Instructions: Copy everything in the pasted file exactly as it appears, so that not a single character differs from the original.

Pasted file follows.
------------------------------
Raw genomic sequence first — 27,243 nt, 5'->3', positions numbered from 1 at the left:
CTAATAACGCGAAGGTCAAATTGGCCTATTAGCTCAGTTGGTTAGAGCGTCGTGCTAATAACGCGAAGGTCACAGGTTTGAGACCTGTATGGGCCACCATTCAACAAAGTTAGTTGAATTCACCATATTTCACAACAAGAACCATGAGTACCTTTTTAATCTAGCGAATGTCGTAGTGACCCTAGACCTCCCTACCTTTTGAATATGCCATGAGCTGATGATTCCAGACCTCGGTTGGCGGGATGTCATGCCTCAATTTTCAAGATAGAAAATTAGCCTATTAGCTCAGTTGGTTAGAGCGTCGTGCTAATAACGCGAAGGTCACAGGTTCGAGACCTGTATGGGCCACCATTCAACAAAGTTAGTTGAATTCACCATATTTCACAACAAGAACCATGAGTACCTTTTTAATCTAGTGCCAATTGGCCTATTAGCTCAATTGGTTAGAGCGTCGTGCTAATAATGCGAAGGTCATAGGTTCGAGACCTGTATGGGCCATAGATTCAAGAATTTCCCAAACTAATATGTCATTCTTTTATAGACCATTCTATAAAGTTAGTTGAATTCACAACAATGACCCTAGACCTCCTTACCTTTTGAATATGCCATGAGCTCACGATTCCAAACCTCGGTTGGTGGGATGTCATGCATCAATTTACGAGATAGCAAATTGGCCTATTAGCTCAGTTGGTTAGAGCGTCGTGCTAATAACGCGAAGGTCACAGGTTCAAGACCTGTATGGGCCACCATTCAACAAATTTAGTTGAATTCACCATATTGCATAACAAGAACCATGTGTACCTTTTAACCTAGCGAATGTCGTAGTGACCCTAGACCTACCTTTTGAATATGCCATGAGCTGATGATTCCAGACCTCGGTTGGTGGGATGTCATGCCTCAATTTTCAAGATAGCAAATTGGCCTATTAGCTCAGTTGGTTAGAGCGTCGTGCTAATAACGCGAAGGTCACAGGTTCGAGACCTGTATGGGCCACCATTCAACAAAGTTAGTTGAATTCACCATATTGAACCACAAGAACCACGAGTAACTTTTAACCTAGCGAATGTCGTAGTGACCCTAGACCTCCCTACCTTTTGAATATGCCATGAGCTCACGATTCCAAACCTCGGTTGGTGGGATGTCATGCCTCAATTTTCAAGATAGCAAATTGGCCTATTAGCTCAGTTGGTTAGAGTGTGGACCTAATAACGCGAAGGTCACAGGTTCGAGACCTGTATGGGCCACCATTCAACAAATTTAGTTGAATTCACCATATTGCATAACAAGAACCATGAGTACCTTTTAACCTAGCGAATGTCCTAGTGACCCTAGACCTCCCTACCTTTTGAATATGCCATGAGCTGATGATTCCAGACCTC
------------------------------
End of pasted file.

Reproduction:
Raw genomic sequence first — 27,243 nt, 5'->3', positions numbered from 1 at the left:
CTAATAACGCGAAGGTCAAATTGGCCTATTAGCTCAGTTGGTTAGAGCGTCGTGCTAATAACGCGAAGGTCACAGGTTTGAGACCTGTATGGGCCACCATTCAACAAAGTTAGTTGAATTCACCATATTTCACAACAAGAACCATGAGTACCTTTTTAATCTAGCGAATGTCGTAGTGACCCTAGACCTCCCTACCTTTTGAATATGCCATGAGCTGATGATTCCAGACCTCGGTTGGCGGGATGTCATGCCTCAATTTTCAAGATAGAAAATTAGCCTATTAGCTCAGTTGGTTAGAGCGTCGTGCTAATAACGCGAAGGTCACAGGTTCGAGACCTGTATGGGCCACCATTCAACAAAGTTAGTTGAATTCACCATATTTCACAACAAGAACCATGAGTACCTTTTTAATCTAGTGCCAATTGGCCTATTAGCTCAATTGGTTAGAGCGTCGTGCTAATAATGCGAAGGTCATAGGTTCGAGACCTGTATGGGCCATAGATTCAAGAATTTCCCAAACTAATATGTCATTCTTTTATAGACCATTCTATAAAGTTAGTTGAATTCACAACAATGACCCTAGACCTCCTTACCTTTTGAATATGCCATGAGCTCACGATTCCAAACCTCGGTTGGTGGGATGTCATGCATCAATTTACGAGATAGCAAATTGGCCTATTAGCTCAGTTGGTTAGAGCGTCGTGCTAATAACGCGAAGGTCACAGGTTCAAGACCTGTATGGGCCACCATTCAACAAATTTAGTTGAATTCACCATATTGCATAACAAGAACCATGTGTACCTTTTAACCTAGCGAATGTCGTAGTGACCCTAGACCTACCTTTTGAATATGCCATGAGCTGATGATTCCAGACCTCGGTTGGTGGGATGTCATGCCTCAATTTTCAAGATAGCAAATTGGCCTATTAGCTCAGTTGGTTAGAGCGTCGTGCTAATAACGCGAAGGTCACAGGTTCGAGACCTGTATGGGCCACCATTCAACAAAGTTAGTTGAATTCACCATATTGAACCACAAGAACCACGAGTAACTTTTAACCTAGCGAATGTCGTAGTGACCCTAGACCTCCCTACCTTTTGAATATGCCATGAGCTCACGATTCCAAACCTCGGTTGGTGGGATGTCATGCCTCAATTTTCAAGATAGCAAATTGGCCTATTAGCTCAGTTGGTTAGAGTGTGGACCTAATAACGCGAAGGTCACAGGTTCGAGACCTGTATGGGCCACCATTCAACAAATTTAGTTGAATTCACCATATTGCATAACAAGAACCATGAGTACCTTTTAACCTAGCGAATGTCCTAGTGACCCTAGACCTCCCTACCTTTTGAATATGCCATGAGCTGATGATTCCAGACCTC